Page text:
Your other question is a good one. I think that it's -- I mean it joins up a little bit with Jeff's. There -- Jeff asked about backsliding from the Copenhagen Accord and you're asking about sort of -- backsliding even before that to more fundamental issues. And I think that there has been some of that. I don't think that's the -- I wouldn't put too much stock in that. I think that there are a handful of important issues. I think there are some big differences among parties. I think it is very difficult inherently to make progress in a negotiating forum like this. But the fact that there is some -- you know -- there has also been language put in there about, you know, how many percent of your GNP has to be part of your -- has to go for your international assistance, you know, that would -- elements that are just completely unrealistic. And the fact that some of that comes in on the margins I think is actually not that important to what goes on.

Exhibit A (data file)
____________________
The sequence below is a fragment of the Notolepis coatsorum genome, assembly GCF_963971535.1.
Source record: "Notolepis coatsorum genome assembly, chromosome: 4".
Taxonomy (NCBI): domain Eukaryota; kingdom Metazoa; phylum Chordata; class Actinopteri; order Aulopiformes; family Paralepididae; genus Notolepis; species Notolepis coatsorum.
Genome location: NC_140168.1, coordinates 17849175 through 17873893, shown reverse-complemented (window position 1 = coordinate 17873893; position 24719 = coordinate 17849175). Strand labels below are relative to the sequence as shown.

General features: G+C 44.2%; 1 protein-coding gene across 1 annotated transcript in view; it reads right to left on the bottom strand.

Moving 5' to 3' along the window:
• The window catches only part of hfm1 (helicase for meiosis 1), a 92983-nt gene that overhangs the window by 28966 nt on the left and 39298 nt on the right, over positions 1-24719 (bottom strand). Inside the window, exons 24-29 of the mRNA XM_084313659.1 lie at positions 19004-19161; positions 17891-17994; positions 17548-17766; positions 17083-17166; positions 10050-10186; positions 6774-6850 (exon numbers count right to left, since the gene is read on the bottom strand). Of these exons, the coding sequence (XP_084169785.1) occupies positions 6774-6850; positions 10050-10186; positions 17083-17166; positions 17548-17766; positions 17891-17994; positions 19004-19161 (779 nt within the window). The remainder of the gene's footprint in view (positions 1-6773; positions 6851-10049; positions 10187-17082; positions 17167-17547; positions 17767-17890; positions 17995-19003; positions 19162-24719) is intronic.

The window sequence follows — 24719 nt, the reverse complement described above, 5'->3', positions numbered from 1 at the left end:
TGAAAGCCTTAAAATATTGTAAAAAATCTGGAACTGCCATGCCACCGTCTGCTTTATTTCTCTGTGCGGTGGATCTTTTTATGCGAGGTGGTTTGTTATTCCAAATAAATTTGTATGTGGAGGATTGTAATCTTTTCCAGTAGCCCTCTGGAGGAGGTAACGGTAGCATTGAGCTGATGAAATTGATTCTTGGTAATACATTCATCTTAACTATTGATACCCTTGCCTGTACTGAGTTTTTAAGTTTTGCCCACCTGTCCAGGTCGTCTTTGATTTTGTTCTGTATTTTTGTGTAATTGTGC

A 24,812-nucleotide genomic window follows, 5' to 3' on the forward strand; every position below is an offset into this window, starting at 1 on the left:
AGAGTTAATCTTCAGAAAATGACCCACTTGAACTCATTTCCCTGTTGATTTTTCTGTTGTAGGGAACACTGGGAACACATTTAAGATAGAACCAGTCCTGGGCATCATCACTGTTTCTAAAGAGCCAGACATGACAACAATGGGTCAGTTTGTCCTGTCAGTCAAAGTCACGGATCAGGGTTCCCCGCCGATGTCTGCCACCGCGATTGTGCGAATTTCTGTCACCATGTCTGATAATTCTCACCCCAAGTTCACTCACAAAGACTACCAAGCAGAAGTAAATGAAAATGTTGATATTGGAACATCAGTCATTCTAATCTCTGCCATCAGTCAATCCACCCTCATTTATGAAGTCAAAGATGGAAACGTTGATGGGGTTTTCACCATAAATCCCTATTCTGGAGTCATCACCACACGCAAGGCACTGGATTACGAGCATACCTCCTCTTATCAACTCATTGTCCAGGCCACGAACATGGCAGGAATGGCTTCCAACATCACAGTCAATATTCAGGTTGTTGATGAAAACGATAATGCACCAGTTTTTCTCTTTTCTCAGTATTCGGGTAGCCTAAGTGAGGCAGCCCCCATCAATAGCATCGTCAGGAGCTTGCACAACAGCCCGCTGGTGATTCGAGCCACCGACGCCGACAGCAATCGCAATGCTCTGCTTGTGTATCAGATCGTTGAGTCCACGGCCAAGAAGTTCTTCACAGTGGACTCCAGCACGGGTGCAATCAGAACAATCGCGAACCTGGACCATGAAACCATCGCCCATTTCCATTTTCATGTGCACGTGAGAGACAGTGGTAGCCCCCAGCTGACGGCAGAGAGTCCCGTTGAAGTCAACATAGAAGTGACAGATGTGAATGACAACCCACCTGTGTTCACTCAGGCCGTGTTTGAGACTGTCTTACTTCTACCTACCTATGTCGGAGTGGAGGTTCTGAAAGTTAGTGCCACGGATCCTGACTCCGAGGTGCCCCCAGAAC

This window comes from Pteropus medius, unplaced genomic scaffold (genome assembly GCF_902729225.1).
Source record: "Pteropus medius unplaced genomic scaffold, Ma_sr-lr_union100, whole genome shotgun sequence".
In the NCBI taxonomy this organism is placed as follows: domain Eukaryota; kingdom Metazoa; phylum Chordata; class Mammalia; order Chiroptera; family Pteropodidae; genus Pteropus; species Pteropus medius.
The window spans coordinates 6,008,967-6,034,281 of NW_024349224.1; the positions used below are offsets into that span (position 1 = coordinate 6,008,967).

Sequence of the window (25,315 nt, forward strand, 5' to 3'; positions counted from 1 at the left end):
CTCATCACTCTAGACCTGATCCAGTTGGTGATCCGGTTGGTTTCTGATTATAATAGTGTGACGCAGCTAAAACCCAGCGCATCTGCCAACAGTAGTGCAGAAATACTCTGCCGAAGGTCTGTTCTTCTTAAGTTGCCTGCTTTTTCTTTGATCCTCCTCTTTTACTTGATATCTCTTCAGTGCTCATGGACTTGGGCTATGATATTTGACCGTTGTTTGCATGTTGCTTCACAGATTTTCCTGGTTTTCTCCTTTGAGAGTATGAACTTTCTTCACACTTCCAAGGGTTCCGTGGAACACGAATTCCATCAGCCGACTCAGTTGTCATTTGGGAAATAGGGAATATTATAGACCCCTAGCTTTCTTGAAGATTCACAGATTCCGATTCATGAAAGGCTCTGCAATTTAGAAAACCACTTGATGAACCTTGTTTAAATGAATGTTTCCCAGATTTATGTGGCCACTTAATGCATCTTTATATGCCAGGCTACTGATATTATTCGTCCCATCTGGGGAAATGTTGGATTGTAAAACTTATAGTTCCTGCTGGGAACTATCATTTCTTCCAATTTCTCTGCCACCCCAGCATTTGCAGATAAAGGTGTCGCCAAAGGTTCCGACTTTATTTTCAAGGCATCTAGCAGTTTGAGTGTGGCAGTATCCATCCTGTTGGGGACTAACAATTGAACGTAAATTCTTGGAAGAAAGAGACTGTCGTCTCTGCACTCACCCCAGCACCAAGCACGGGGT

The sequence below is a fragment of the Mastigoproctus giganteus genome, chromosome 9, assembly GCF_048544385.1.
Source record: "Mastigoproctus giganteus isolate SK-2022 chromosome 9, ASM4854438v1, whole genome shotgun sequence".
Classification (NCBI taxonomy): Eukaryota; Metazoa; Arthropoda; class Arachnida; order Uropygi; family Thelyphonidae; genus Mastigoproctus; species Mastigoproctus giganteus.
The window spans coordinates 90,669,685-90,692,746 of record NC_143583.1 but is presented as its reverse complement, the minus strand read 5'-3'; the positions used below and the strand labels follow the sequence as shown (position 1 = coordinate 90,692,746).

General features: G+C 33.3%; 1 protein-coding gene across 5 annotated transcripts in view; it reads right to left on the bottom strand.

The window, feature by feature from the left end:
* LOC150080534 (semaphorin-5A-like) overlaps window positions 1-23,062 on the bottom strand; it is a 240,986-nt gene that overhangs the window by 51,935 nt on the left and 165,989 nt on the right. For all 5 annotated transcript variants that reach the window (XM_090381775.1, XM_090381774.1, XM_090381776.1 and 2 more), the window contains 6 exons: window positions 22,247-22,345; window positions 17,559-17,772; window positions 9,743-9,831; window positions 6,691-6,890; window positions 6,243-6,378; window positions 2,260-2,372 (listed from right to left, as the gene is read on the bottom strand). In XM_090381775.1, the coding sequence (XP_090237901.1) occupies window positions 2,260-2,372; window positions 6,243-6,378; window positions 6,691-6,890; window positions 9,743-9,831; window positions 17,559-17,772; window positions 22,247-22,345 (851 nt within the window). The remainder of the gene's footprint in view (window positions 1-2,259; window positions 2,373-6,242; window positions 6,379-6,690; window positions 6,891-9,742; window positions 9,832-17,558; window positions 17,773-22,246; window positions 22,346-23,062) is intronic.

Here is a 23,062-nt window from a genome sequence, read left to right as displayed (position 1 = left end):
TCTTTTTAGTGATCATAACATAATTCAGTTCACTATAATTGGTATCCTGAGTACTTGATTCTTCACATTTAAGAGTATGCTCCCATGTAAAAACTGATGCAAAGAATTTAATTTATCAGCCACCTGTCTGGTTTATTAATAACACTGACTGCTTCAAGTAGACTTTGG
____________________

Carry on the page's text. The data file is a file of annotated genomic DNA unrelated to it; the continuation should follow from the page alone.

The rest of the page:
What will be important is what happens on what everybody understands to be the core issues, whether there can be a consensus of players, not only the kind of players who are here but players from other groupings and regions from around the world and whether the inclination of the spoilers, who are always part of this negotiation, can be kept in check.
QUESTION: Is there any need to cut to the chase at some point in this process, though? You're talking about -- these spoilers have been there forever and will be there forever in terms of getting a comprehensive deal. Is there an opportunity for a world leader or a group of world leaders like this to say, you know what, this process is broken. We need -- we'll never get traction on the other things we could actually do outside of a traditional framework convention, so we're just going to proceed?